-- World champion pairs skater Tatiana Totmianina of Russia was in good condition late Saturday after falling headfirst onto the ice during the free skate at Skate America.
Maxim Marinin had just lifted Totmianina into the air in a one-handed lift when they lost their balance. Totmianina tumbled to the ice as the crowd gasped. Paramedics tended to the skater, who lay motionless on her side for a few minutes with her partner hovering over her. She was carried off on a stretcher and taken by ambulance to the trauma center at Mercy Hospital.
"The good news for skating fans is she's doing very well tonight," hospital spokeswoman Beth Lawry said. Totmianina was assessed by the hospital's chief of trauma services and admitted overnight for observation, she said.
"We're listing her in good condition, and good is the best you can be if you're going to stay in the hospital," Lawry said. She declined to discuss Totmianina's condition further, citing privacy laws.
Totmianina and Marinin, in first place after the short program, were the last couple to skate in pairs.
Dan Zhang and Hao Zhang of China took first place. Julia Obertas and Sergei Slavnov of Russia were second, and Americans Rena Indue and John Baldwin Jr. were third.
Earlier in the women's final, American Angela Nikodinov skated to a first-place finish after completing 10 jumps while the rest of the field fell -- literally.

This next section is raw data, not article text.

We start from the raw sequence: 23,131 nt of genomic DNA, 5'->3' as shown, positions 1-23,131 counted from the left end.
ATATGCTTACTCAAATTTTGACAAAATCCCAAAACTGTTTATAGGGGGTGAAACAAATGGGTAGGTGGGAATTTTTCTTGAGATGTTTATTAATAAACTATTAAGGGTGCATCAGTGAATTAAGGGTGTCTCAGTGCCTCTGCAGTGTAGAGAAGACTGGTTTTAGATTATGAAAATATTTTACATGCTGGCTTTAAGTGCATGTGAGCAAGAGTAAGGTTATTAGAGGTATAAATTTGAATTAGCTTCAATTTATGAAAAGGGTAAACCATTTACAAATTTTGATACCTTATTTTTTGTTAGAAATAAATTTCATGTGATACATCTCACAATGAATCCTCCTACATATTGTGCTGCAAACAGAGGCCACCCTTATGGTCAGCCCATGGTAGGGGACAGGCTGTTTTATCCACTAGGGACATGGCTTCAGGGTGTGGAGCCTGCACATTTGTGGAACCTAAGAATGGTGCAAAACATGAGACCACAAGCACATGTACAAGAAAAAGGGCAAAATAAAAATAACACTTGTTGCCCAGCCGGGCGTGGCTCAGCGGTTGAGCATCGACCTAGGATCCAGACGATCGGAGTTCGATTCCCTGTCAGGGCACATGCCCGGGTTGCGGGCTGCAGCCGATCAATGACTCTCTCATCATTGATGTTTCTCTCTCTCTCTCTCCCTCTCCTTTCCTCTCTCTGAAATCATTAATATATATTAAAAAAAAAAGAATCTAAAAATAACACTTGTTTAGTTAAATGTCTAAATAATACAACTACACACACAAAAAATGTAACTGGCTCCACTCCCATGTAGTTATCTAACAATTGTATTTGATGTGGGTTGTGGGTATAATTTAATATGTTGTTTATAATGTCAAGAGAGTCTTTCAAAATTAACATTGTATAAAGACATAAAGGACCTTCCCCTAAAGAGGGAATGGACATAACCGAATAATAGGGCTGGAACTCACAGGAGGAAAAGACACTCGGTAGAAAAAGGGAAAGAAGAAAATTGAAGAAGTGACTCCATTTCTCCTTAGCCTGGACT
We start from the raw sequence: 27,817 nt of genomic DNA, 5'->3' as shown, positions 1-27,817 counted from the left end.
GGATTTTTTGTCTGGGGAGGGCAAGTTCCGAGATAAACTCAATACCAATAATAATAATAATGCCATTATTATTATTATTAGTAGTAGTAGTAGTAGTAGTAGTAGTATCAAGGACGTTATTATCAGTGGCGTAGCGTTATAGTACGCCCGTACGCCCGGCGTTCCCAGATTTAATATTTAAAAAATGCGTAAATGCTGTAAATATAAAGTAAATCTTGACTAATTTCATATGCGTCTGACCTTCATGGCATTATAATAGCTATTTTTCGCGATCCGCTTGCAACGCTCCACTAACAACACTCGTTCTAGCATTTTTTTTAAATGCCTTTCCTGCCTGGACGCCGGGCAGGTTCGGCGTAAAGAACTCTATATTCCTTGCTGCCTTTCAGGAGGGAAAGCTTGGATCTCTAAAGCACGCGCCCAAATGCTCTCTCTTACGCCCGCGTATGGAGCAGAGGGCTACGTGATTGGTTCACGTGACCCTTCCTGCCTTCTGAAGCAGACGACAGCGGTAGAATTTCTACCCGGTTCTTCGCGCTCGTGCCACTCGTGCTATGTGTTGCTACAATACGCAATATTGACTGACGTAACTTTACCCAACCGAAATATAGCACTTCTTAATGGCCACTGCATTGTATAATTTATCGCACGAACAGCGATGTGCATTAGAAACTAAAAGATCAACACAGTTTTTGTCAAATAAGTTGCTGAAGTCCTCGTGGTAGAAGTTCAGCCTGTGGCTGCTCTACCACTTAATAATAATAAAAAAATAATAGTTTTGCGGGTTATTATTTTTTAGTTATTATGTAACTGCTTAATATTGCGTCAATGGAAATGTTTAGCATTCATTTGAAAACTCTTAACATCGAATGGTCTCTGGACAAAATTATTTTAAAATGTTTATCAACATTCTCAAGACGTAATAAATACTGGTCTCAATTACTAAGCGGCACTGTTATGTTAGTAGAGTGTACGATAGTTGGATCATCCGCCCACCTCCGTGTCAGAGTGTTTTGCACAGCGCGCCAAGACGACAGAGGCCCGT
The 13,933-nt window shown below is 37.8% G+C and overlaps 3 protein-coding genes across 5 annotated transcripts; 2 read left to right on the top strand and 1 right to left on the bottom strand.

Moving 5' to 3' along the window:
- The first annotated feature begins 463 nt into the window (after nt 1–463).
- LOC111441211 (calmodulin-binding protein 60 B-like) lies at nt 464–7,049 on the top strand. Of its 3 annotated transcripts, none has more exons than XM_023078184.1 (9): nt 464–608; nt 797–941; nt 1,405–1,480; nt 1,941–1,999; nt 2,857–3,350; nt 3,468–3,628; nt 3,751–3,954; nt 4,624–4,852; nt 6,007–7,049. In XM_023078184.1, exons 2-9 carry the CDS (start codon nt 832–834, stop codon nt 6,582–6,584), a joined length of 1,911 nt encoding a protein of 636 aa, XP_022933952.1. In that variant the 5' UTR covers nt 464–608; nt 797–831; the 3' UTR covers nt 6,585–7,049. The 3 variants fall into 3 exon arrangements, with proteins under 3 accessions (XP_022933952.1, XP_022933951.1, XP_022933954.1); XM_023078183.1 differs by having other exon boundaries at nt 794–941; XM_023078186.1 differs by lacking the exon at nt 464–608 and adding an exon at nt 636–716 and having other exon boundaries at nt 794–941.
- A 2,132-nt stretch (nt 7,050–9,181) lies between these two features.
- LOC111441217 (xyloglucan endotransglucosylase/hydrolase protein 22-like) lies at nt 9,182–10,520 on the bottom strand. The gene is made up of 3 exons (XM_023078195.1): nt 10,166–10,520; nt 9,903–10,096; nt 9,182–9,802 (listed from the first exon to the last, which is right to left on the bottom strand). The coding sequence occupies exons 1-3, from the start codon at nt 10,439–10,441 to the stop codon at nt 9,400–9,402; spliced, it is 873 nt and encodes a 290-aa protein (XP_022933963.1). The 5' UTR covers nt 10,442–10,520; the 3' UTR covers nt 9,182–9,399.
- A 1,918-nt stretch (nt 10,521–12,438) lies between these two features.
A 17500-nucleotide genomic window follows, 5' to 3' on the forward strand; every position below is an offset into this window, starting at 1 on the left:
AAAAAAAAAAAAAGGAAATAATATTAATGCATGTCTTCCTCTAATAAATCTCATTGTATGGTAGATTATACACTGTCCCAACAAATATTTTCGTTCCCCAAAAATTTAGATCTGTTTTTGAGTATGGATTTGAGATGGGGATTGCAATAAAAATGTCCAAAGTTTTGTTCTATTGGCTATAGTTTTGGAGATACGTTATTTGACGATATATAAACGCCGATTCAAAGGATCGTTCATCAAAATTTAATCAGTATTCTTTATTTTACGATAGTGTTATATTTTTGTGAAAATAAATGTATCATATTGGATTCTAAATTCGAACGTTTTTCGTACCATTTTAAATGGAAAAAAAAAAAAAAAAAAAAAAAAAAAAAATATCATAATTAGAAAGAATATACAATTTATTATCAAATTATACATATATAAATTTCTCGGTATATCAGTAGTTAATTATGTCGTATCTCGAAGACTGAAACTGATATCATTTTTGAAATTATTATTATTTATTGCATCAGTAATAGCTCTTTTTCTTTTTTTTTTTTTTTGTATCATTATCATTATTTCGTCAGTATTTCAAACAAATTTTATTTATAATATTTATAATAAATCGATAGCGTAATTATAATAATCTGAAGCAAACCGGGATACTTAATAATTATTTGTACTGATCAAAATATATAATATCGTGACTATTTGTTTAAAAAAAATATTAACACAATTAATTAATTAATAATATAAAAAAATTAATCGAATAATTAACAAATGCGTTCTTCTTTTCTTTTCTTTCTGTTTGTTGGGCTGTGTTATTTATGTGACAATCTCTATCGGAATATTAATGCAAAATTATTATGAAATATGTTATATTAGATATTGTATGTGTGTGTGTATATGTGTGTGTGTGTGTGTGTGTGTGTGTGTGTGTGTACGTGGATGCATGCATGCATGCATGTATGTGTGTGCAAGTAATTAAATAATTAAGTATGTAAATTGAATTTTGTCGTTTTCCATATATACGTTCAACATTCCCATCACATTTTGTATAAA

Japan's Miki Ando, who led entering the women's free skate, fell while attempting a quadruple salchow and a triple lutz. She ended up third, behind Canada's Cynthia Phaneuf, who also couldn't complete several triple jumps.
After skating little over the last two years following shoulder surgery, Nikodinov arrived at Skate America just hoping to compete.
"To be able to get myself at this level and still not be at my top, it's really going to make me better for nationals," said Nikodinov, who skated last and finished with an overall score of 149.50.
Nikodinov first skated in a senior event in 1996 and has had several top-10 finishes at Skate America. Her longtime coach, Elena Tcherkasskaia, died in 2001 of cancer; Nikodinov now skates with Igor Pashkevich.
"I wanted to come back and prove to [Elena] that I could do it," Nikodinov said with her new coach at her side.
Ando said through an interpreter that she was disappointed she couldn't do what she had set out to perform. Her program was the most difficult, in part because of the quadruple jump. Ando is the first woman to land a quadruple jump in competition.
In ice dancing, Americans Tanith Belbin and Benjamin Agosto won the competition for the second straight year. Dressed in gypsy-inspired costumes, they skated a program with perfectly synchronized turns that brought the crowd to its feet.
They were followed by Israel's Galit Chait and Sergei Sakhnovski and Canada's Megan Wing and Aaron Lowe.